• Καλύκην — Calyce — ‘fresh’ from Indo-European gal-1 ‘bald’
  • Κανάκην — Canace — the translation ‘daughter of the wind’ seems to refer to her father Aeolus the god of the wind. The name may be related to kanna ‘a reed’ but this is more likely a Semitic word.
  • Περιμήδην — Perimede — ‘appropriate behavior’ from Indo-European ‘per-4’, ‘To grant, allot, (reciprocally, to get in return)’ and ‘med-‘, ‘to take appropriate measures’
  • Εὐρείτην — Eurite — ‘well-dressed’ from Indo-European eu-1 ‘to dress’ and ar- to ‘fit together’ but might be related to Europa which means ‘goddess of the land of the setting sun’
  • Πολυκάστη — Polycaste — ‘abundantly chaste’ from Indo-European pel-8 ‘to fill’ and ‘kes-2’, ‘to cut’
  • Δηϊδάμεια — Deidamea — ‘housebound’ from Indo-European de- ‘to bind and deme-1 ‘House, household’.
  • Μολιόνης — Molione — ‘soft one’ from Indo-European ‘mel-1’, ‘soft’, and ‘oino-‘, ‘One, unique’
  • Ἰφιμεδείας — Iphimedia — ‘strong measures’ from Indo-European yegwa-, ‘power’ and ‘med-‘, ‘to take appropriate measures’
  • Δημοδίκη – Demodice — ‘house ornament’ from Indo-European deme-1 ‘House, household’ and deik- ‘to show’.
  • Leda— Λήδα , Λήδην — Mother of Helen. If this name is related to the word ‘lady’ then it is derived from the Indo-European word “dheigh-” meaning to knead clay. But what about ‘producer of a division’ from Indo-European ‘lei-1’, ‘to get’ and ‘da’, ‘to divide’. This would refer to the fact that her family was divided between Zeus and Tyndareus.
  • Ἄλθαίη — Althaea — ‘healer’ from Indo-European ‘al-3’, ‘to grow, nourish’ and ‘dhe-‘, ‘to set, put’.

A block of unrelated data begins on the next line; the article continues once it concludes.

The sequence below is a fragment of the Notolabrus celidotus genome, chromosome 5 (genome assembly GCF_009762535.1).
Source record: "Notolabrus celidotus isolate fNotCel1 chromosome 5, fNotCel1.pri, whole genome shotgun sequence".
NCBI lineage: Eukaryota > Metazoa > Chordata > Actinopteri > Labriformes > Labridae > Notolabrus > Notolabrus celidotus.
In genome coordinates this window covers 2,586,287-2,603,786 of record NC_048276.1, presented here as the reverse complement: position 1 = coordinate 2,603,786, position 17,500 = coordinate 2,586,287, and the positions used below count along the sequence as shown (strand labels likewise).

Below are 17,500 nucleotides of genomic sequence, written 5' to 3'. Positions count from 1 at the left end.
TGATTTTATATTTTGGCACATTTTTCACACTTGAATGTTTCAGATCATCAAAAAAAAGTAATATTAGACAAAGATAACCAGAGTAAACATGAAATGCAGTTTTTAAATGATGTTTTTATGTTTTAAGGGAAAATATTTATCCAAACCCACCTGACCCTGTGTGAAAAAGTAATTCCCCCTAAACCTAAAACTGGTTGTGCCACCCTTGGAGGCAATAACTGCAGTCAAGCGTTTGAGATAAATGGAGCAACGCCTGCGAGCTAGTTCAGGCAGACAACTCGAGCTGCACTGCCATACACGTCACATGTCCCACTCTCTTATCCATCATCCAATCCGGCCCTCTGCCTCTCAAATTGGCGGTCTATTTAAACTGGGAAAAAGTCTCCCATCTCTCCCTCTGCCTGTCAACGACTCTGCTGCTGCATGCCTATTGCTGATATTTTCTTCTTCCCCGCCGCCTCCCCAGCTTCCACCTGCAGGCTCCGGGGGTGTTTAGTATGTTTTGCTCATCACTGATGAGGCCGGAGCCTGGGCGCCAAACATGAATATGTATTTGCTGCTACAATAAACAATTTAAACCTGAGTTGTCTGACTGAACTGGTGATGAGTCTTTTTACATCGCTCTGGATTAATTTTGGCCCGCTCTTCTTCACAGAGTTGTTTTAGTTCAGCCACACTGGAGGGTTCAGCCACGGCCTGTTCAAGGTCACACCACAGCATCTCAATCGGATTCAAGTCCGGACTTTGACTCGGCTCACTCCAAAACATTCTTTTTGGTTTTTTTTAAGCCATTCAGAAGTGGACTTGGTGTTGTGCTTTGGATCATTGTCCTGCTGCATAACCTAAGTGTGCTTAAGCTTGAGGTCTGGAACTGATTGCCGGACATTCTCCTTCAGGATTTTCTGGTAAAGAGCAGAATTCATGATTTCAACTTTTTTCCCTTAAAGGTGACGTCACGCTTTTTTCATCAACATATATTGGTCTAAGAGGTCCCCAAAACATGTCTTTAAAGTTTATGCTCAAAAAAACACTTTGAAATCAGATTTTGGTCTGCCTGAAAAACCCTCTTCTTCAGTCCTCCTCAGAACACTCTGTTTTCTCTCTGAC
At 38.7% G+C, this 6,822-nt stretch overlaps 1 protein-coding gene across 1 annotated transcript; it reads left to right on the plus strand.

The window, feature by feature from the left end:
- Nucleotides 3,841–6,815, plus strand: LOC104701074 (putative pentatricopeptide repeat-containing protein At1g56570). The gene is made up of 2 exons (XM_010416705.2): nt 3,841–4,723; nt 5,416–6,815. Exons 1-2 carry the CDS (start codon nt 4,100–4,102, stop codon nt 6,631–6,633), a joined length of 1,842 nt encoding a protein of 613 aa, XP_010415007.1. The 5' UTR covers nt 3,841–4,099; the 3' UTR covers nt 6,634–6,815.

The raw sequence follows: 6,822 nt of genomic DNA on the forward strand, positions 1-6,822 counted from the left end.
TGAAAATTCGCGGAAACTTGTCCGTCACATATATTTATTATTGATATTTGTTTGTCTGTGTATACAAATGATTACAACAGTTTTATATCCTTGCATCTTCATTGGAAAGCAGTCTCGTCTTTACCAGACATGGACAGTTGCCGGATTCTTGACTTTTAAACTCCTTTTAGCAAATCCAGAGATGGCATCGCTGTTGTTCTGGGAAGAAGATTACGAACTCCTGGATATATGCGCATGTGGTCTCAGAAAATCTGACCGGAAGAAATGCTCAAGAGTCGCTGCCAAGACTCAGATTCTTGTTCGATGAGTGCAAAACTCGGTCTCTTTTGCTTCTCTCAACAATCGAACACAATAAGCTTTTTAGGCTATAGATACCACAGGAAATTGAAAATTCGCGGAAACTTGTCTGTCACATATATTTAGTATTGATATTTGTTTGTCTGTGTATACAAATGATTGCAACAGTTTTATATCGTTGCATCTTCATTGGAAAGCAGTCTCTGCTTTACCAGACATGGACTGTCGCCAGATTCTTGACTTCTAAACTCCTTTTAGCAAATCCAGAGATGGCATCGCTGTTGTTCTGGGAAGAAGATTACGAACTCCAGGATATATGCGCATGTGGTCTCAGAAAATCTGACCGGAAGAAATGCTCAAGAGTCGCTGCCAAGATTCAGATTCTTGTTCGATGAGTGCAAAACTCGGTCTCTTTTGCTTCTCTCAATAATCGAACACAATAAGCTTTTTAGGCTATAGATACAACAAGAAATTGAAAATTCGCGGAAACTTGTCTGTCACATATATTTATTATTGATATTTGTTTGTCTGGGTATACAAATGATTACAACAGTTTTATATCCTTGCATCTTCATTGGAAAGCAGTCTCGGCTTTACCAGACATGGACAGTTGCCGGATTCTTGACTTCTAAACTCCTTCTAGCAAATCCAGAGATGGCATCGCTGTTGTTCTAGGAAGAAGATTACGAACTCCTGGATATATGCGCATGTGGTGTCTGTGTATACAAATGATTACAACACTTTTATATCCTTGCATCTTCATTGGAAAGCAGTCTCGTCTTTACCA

• ϓπερμήστρη — Hypermestra — ‘the greatest’ from Indo-European ‘uper’, ‘over’ and ‘meg-‘, ‘great’
  • Τιμάνδρην — Timandra — ‘worthy one’ from Indo-European ‘kwei-1’, ‘to pay, atone, compensate’ and ‘ner-2’, ‘man’
  • Κλυταιμήστρην — Clytemnestra — This name seems to have Indo-European roots in ‘kleu-, to hear, and ‘tem-‘, ‘to cut’. If the name means famous cutter then it is a name that applies to what she did to Agamemnon.
  • Φυλονόην — Phylonoe — ‘blooming backside’ from Indo-European ‘bhel-3′, “to thrive, bloom’ and ‘nōt-‘, ‘rump, backside’.
  • Ἰφιμέδην — Iphimede — ‘strong measures’ from Indo-European yegwa-, ‘power’ and med- ‘to take appropriate measures’
  • Ήλέκτρην — Electra — ‘light play’from Indo-European: ‘wlek-‘, ‘light’ and ‘ter-3’, ‘To cross over, pass through, overcome’.
  • Δηϊάνειραυ — Deianeira — ‘binder woman’ from Indo European ‘de-‘, to bind’ and ‘ner-2’ man.
  • Ἰφιάυειραυ — Iphianeira — ‘Strong woman’ from Indo-European ‘yegwa-‘, ‘power’ and ‘ner-2’, ‘man’
  • Λαοθόη — Laothoe — ‘spirit of the people’ from indo-European ‘al-3’, ‘to grow, nourish’ and ‘dew’ from Indo-European dheu- ‘to rise in a cloud’
  • Εὐρυθεμίστην — Eurythemiste — ‘widely placed’ from Indo-European ‘wer-8′, wide, broad’ and ‘dhe-1’, ‘to set or put’
  • Στρατουίκην — Stratonice — ‘well washed’ from Indo-European “strank-‘, ‘tight, narrow’and ‘neigw-‘, to wash
  • Στερόπην — Sterope — ‘heavenly’ from Indo-European ‘ster-‘, ‘star’ and ‘op’, ‘to produce in abundance’
  • Οἰτεϊς Προυόη — Oetaean Pronoe — ‘lovely backside’ from Indo-European ‘pri-‘, ‘to love’ and ‘nōt-‘, ‘rump, backside’.
  • Ἱόλειαυ — Iolea — ‘gets booty’ from Indo-European ‘ei’, ‘to go’ and ‘lei-, ‘to get’
  • Οἰχαλίην — Oechalia — ‘talkative’ from Indo-European ‘wegh’, ‘to go’ and ‘la-‘, ‘to talk’
  • Τυρὼ — Tyro — ‘cheese’ from Indo-European ‘teue-, ‘to swell’ and ‘reg-2’, ‘Moist’
  • Χλωριν — Chloris — ‘Spring shoots’ from Indo-European ‘ghel-2’, ‘To shine like yellow metal’ and ‘rei-2’, ‘Striped in various colors’
  • Εὐαγόρην — Euagore — ‘gathering joy’ from Indo-European ‘esu’, ‘good’ and ‘ger-1’, ‘To gather’
  • Ἀητιμέυην — Antimene — ‘before power’ from Indo-European ‘anti’, ‘against’ and ‘magh-1’, ‘To be able, have power’.
  • Ἀναξιβίη — Anaxibia — ‘ruler alive’ from Proto-Greek ‘Wanax’, ‘lord’ and Indo-European ‘gwei-‘, ‘To live’
  • Πολυκάστην — pel-8 ‘to fill’ casta — ‘Chastity’ from Indo-European ‘pel-8’, to ‘fill’ and ‘kes-2’, ‘to cut’
  • Πηρὼ — Pero — ‘Good omen’ from Indo-European ‘per-‘, ‘To grant, allot’ and ‘o’, ‘to announce, to hold as true’
  • Μέδουσαυ — Medusa — ‘good measure’ from Indo European ‘med-‘, ‘to take appropriate measures’ and ‘esu’, ‘good’